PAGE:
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Camping with a hammock is slowly but surely becoming more popular in recent years with new and improved hammock designs being preferred by some campers, compared to the traditional tent.

In this article we will discuss some of the key benefits and drawbacks of sleeping without a tent, and analyze key criteria so that you can choose your preferred shelter choice!

Weatherproof

Most tents work well in the rain; however, you’ll need to bring a tarp if you’re using a hammock. Traditional hammocks are not waterproof, and are generally open at the top, allowing water to find itself inside if you don’t have an adequate tarp. Moreover, a decent under quilt is also a good idea so that you can stay warm and cozy during cold and stormy nights.

Packing up your hammock after a long night of rain isn’t too bad, whereas packing up a soaking wet tent is always annoying. You almost always get wet in the process.

Setup

For first time campers, pop-up tents are the simplest to setup. All you need to do is find flat ground, and bam, your setup is complete! The beauty of pop-up tents is that you don’t need to worry about figuring out where to insert the poles and erect the tent. Although, traditional tents are usually more robust, and have a longer life span.

Essentially, a tent is simple, but a hammock can become a little more complicated for first timers. You’ll need to find 2 trees facing a good direction and tie each end of the hammock to them. If your hammock setup is too tight, you will generally wake up with sore ancles, but if it’s too loose, you run the risk of the hammock touching the floor, and insects crawling in with you.

If your campground doesn’t have many trees, or if the trees are dead (they could break and injure you), hammock stands come to the rescue! Basically, hammock stands allow you to pitch a hammock if there are no trees nearby. They are portable, adjustable, and are easy to setup. The only drawback is that the ground should be relatively flat, whereas if you were to hang a hammock between 2 trees, there won’t be any stands touching the ground, so a rocky floor wouldn’t be a problem.

Comfort

One of the main reasons for choosing a hammock is the comfort that it provides you! It has a basically has in-built seat which is arguably more comfortable than a standard blow up mattress. You need to pick your tree’s wisely though! You don’t want a pinecone falling on your face mid-sleep.

If you have constant back pain and find it hard to sleep inside tents, you should give hammocks a try as they cause you to sleep sideways, similar to a banana shape, which a lot people find much more comfortable.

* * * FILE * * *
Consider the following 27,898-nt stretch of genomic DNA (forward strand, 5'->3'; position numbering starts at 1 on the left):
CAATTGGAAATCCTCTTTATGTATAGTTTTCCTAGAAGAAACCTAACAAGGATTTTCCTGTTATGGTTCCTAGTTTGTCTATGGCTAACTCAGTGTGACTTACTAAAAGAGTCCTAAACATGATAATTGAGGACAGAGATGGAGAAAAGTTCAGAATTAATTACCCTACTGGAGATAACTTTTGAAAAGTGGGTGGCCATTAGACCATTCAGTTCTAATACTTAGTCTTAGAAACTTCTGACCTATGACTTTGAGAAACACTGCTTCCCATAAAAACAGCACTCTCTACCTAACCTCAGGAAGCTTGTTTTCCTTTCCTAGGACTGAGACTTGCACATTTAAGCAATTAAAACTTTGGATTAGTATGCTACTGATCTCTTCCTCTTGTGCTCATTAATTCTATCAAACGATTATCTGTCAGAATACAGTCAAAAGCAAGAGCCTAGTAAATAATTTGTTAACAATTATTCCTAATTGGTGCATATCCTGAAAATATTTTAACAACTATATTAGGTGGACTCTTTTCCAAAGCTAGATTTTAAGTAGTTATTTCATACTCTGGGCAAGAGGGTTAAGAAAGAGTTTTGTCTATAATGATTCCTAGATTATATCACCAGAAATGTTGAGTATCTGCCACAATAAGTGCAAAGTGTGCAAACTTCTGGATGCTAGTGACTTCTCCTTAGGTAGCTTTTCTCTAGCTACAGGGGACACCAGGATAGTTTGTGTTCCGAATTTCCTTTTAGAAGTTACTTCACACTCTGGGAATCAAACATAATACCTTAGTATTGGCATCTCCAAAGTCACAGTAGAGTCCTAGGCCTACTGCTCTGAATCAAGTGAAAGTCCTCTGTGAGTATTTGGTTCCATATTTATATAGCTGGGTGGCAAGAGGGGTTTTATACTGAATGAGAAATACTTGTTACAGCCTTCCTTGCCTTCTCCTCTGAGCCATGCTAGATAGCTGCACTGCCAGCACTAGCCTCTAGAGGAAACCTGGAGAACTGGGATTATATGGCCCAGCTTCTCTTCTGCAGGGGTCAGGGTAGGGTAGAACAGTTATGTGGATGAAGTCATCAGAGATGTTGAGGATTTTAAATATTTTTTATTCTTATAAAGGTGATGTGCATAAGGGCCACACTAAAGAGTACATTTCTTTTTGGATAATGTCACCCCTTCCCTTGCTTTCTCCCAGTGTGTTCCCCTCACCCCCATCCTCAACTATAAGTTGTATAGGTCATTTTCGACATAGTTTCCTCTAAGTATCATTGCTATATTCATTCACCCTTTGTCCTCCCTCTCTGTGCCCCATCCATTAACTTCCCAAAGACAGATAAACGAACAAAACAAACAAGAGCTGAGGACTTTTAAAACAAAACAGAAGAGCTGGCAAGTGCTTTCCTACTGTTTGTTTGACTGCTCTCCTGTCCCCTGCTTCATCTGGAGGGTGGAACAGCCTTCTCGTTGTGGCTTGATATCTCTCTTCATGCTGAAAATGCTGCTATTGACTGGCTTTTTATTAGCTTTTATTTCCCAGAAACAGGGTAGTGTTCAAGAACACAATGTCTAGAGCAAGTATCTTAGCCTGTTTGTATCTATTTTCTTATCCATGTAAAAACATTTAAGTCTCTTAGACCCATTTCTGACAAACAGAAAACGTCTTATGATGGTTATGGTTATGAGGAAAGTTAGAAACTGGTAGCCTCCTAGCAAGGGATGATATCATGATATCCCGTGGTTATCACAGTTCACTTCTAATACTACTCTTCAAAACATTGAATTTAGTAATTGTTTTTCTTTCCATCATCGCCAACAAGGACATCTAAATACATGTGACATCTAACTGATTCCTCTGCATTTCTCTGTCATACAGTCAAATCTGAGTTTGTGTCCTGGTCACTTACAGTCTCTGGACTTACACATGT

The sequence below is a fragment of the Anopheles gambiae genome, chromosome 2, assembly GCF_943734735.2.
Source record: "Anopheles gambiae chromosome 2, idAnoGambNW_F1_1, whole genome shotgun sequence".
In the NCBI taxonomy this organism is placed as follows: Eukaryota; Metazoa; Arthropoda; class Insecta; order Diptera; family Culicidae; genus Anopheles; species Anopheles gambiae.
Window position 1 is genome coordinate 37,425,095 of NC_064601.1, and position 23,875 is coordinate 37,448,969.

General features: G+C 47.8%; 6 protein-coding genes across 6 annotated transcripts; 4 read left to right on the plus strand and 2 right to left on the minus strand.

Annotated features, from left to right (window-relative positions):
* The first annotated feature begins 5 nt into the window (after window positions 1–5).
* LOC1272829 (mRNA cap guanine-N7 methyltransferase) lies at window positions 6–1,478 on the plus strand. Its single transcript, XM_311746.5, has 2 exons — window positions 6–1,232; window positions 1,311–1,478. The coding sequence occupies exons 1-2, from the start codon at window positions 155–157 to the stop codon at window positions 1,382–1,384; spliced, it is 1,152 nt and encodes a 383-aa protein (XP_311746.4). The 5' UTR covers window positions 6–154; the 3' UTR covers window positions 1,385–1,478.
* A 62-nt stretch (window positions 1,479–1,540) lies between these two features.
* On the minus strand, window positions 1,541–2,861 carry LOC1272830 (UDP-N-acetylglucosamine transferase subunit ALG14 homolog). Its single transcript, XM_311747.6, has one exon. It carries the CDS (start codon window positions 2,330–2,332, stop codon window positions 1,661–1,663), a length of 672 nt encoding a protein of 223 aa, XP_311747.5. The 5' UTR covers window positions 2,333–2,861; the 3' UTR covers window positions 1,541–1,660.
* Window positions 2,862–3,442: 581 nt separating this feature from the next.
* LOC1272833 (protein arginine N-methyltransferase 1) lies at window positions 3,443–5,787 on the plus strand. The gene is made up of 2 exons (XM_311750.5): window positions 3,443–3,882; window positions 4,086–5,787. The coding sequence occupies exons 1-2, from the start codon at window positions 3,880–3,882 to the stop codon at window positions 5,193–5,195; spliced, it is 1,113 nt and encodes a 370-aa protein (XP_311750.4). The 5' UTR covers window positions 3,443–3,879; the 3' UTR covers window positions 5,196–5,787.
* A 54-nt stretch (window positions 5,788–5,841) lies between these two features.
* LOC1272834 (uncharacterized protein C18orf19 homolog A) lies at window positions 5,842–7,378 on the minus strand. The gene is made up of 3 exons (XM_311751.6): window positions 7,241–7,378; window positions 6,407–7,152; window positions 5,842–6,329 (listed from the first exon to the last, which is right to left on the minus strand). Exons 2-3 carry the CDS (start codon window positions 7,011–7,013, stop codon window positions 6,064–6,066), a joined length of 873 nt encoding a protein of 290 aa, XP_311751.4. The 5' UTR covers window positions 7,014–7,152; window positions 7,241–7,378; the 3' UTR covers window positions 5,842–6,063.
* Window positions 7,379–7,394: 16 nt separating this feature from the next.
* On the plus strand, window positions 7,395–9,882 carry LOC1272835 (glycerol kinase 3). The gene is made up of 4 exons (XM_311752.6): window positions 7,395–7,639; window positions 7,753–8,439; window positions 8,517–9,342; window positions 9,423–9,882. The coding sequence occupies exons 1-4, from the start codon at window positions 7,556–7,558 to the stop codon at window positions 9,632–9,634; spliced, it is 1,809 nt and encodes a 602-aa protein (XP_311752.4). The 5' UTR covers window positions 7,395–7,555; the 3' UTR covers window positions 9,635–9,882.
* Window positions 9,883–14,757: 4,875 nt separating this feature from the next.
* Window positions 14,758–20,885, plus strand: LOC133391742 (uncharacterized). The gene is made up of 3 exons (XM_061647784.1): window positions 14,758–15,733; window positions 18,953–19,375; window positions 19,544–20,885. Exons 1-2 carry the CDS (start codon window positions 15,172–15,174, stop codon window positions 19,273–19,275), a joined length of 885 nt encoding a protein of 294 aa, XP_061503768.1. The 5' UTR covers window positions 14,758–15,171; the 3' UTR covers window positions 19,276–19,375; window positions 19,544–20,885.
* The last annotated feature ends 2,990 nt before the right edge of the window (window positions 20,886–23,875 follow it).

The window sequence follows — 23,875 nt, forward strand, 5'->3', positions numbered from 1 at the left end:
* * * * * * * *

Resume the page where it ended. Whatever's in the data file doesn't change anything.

Price

Hammocks are usually lighter and don’t include a wealth of poles and gear that tents do. Depending on the type of hammock that you purchase, they are usually quite similar to tents. You can however, find very cheap tents <$60, but they most likely won’t last long.

A good tent or hammock can cost between $200-500 without accessories. If you need a hammock stand, that will add to your cost, just like a mattress and other tent necessities will to its cost.

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Adventure Travel

Yacht Charter Destination Of The Month: The Middle East

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Mysterious and exotic, the Middle East is full of surprises, blending fascinating cultural heritage with stunning contemporary architecture. What’s more, with guaranteed sunshine and warmth, the winter months of November and April are the perfect time to visit. That’s why we’ve made the Middle East our yacht charter destination of the month.

What makes the Middle East such an exciting yacht charter destination?

Dubai: Glamour and shopping

An ideal starting point for your luxury yacht charter, Dubai is famous for its tax-free designer shopping, five-star resorts and world-class gastronomy. Thrill seekers can head into its vast desert for four-wheel-drive adventures across the dunes, while families will love the Dubai Aquarium and Underwater Zoo, Legoland, or the magnificent water park at Atlantis on The Palm.

Abu Dhabi: Art and architecture

Neighbouring Abu Dhabi offers a more relaxed yacht charter destination – here, lovers of art and architecture will appreciate the iconic Louvre Abu Dhabi, which boasts some 9,200 m2 of galleries within its striking contemporary design.

The Sheikh Zayed Grand Mosque is one of the world’s largest, and its open-door policy encourages visitors from around the world. The elegant Qasr Al Hosn museum, former home of the ruling family, is Abu Dhabi’s oldest standing structure, and displays artefacts dating back to 6000BC.

Oman: An understated gem

The understated, hidden gem of the Middle East, yacht charter destination Oman has an abundance of natural beauty, from spectacular mountains and wind-blown deserts to a pristine coastline.

At its northernmost tip, visit the red-hued fjords of the Musandam Peninsula. Action-seekers can admire the rugged Al Hajar mountain range by microlight, while land-based activities include desert sand-boarding, jeep rides and quad biking.

Capital city Muscat is steeped in history, with centuries-old souks where you can pick up fine pashminas, spices and frankincense, or even dazzling jewellery in the Gold Souk.

The Kingdom of Bahrain: Home of diving

It is said that diving was invented in Bahrain, and pearl diving is considered the quintessential Bahraini experience. Expect to find up to 30 types of coral and over 200 species of fish, too, making this yacht charter destination ideal for underwater enthusiasts.